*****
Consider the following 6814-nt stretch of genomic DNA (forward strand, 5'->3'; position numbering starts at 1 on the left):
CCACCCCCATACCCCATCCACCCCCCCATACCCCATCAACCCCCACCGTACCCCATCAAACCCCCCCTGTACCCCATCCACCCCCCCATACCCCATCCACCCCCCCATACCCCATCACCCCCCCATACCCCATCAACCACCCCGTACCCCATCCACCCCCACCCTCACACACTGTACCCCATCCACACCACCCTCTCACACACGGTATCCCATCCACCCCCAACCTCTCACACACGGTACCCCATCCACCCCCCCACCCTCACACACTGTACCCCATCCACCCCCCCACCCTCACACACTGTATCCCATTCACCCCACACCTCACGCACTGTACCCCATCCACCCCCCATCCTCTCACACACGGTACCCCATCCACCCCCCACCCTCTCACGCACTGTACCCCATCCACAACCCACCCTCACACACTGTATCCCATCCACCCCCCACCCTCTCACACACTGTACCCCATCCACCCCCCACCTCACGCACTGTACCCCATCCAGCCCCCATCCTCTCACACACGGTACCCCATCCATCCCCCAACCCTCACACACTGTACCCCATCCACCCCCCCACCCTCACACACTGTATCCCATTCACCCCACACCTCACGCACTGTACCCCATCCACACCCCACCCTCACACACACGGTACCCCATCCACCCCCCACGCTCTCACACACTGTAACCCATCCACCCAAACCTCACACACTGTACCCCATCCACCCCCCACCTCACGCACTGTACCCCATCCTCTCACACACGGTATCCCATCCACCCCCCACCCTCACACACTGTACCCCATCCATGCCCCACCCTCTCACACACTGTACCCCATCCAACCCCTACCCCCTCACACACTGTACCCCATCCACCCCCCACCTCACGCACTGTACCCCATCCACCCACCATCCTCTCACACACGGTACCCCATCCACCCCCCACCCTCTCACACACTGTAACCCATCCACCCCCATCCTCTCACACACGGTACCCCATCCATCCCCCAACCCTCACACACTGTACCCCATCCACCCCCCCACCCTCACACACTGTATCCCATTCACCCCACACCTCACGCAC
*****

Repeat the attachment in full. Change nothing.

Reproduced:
Consider the following 6814-nt stretch of genomic DNA (forward strand, 5'->3'; position numbering starts at 1 on the left):
CCACCCCCATACCCCATCCACCCCCCCATACCCCATCAACCCCCACCGTACCCCATCAAACCCCCCCTGTACCCCATCCACCCCCCCATACCCCATCCACCCCCCCATACCCCATCACCCCCCCATACCCCATCAACCACCCCGTACCCCATCCACCCCCACCCTCACACACTGTACCCCATCCACACCACCCTCTCACACACGGTATCCCATCCACCCCCAACCTCTCACACACGGTACCCCATCCACCCCCCCACCCTCACACACTGTACCCCATCCACCCCCCCACCCTCACACACTGTATCCCATTCACCCCACACCTCACGCACTGTACCCCATCCACCCCCCATCCTCTCACACACGGTACCCCATCCACCCCCCACCCTCTCACGCACTGTACCCCATCCACAACCCACCCTCACACACTGTATCCCATCCACCCCCCACCCTCTCACACACTGTACCCCATCCACCCCCCACCTCACGCACTGTACCCCATCCAGCCCCCATCCTCTCACACACGGTACCCCATCCATCCCCCAACCCTCACACACTGTACCCCATCCACCCCCCCACCCTCACACACTGTATCCCATTCACCCCACACCTCACGCACTGTACCCCATCCACACCCCACCCTCACACACACGGTACCCCATCCACCCCCCACGCTCTCACACACTGTAACCCATCCACCCAAACCTCACACACTGTACCCCATCCACCCCCCACCTCACGCACTGTACCCCATCCTCTCACACACGGTATCCCATCCACCCCCCACCCTCACACACTGTACCCCATCCATGCCCCACCCTCTCACACACTGTACCCCATCCAACCCCTACCCCCTCACACACTGTACCCCATCCACCCCCCACCTCACGCACTGTACCCCATCCACCCACCATCCTCTCACACACGGTACCCCATCCACCCCCCACCCTCTCACACACTGTAACCCATCCACCCCCATCCTCTCACACACGGTACCCCATCCATCCCCCAACCCTCACACACTGTACCCCATCCACCCCCCCACCCTCACACACTGTATCCCATTCACCCCACACCTCACGCAC